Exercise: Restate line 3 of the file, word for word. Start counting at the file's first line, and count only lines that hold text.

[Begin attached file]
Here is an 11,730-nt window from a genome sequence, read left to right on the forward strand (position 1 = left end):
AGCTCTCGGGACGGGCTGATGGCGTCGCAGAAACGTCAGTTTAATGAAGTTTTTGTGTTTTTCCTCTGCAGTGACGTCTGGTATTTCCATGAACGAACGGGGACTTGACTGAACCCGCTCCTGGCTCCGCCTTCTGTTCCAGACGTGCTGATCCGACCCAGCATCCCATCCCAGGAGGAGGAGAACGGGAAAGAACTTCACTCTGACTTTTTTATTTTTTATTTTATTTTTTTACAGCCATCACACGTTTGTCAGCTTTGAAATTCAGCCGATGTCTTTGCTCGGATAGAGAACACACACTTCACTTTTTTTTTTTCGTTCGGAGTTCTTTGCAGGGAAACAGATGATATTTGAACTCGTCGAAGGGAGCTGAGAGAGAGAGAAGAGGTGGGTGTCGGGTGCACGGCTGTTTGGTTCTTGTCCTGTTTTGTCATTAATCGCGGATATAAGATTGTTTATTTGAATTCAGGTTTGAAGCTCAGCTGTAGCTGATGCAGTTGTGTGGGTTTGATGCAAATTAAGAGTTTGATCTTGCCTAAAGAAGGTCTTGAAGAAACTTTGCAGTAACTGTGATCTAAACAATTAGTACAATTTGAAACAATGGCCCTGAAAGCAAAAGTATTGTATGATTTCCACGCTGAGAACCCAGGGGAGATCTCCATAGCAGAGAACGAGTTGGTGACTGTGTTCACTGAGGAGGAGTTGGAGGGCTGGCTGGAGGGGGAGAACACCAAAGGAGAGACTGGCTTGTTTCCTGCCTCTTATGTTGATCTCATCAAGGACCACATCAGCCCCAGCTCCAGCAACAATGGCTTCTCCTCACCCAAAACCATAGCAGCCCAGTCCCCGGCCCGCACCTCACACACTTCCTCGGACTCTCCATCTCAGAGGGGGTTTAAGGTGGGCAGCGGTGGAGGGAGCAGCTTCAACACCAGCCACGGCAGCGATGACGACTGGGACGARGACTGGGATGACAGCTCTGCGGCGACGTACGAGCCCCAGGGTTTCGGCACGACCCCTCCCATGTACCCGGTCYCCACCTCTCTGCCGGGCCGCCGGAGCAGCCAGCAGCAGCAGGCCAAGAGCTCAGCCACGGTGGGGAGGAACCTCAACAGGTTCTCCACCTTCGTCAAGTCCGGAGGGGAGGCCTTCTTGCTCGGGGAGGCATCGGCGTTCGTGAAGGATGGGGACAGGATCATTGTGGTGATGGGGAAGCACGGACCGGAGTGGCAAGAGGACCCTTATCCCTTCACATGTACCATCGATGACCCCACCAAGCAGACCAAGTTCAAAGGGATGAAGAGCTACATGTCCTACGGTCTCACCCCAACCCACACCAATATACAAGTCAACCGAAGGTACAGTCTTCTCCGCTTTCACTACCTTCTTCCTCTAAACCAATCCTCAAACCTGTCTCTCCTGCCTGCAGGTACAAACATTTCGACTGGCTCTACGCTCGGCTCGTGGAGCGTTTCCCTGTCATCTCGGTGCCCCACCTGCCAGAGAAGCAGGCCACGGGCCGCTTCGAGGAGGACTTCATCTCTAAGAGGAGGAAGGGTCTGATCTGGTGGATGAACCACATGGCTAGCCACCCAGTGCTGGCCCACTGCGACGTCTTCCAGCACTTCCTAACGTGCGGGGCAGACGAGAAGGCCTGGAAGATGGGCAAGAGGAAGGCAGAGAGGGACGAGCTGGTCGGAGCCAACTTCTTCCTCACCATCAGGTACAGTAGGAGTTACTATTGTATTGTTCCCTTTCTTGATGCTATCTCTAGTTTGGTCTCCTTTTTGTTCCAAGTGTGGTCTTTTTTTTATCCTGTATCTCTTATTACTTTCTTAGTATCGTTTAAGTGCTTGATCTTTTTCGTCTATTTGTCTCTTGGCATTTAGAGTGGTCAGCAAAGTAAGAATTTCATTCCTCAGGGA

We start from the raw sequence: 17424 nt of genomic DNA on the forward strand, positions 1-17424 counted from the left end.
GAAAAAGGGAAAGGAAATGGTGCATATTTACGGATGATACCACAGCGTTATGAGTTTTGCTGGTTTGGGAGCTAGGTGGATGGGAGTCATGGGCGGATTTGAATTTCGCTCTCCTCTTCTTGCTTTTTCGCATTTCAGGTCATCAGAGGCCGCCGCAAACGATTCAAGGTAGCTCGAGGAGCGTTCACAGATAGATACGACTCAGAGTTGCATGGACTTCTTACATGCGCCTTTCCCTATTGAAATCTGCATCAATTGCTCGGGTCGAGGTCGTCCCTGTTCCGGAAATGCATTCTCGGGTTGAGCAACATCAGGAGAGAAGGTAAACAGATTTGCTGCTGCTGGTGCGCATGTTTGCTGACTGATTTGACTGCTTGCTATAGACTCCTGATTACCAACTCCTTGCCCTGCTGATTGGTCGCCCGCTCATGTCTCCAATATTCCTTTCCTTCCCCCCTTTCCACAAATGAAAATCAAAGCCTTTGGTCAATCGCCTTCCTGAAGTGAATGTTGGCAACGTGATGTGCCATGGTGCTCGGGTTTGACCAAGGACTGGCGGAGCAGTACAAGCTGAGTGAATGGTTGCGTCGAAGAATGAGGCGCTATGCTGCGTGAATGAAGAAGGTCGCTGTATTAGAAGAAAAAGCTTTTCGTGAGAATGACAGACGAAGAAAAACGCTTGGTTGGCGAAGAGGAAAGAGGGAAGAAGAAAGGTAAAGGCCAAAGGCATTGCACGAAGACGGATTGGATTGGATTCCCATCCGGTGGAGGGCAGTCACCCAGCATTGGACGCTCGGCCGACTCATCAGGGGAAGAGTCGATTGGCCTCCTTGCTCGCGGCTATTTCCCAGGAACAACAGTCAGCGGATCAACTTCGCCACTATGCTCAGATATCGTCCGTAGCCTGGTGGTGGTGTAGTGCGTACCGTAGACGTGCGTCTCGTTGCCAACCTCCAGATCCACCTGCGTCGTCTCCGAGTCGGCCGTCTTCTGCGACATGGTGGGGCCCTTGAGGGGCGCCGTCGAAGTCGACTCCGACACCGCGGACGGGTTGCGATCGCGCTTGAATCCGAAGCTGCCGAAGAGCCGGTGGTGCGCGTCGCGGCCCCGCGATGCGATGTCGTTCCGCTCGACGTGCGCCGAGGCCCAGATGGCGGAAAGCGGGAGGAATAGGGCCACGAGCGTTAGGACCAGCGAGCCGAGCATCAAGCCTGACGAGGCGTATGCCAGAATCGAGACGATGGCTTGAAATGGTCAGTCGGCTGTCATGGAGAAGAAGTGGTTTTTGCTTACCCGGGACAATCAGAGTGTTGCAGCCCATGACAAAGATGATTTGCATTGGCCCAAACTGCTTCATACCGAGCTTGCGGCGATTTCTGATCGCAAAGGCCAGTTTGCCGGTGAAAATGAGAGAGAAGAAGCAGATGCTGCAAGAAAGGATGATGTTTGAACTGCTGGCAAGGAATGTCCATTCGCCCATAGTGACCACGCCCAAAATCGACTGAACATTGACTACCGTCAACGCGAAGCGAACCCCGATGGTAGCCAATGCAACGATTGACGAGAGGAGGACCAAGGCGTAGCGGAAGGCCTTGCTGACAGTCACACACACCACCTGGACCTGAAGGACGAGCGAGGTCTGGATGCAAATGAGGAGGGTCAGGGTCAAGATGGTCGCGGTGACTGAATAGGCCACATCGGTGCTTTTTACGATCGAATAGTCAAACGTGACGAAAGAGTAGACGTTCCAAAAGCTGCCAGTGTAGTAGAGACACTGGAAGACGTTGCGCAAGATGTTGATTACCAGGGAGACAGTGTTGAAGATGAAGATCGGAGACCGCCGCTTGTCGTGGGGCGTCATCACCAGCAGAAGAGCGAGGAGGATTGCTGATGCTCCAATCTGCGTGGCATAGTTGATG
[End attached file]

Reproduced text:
We start from the raw sequence: 17424 nt of genomic DNA on the forward strand, positions 1-17424 counted from the left end.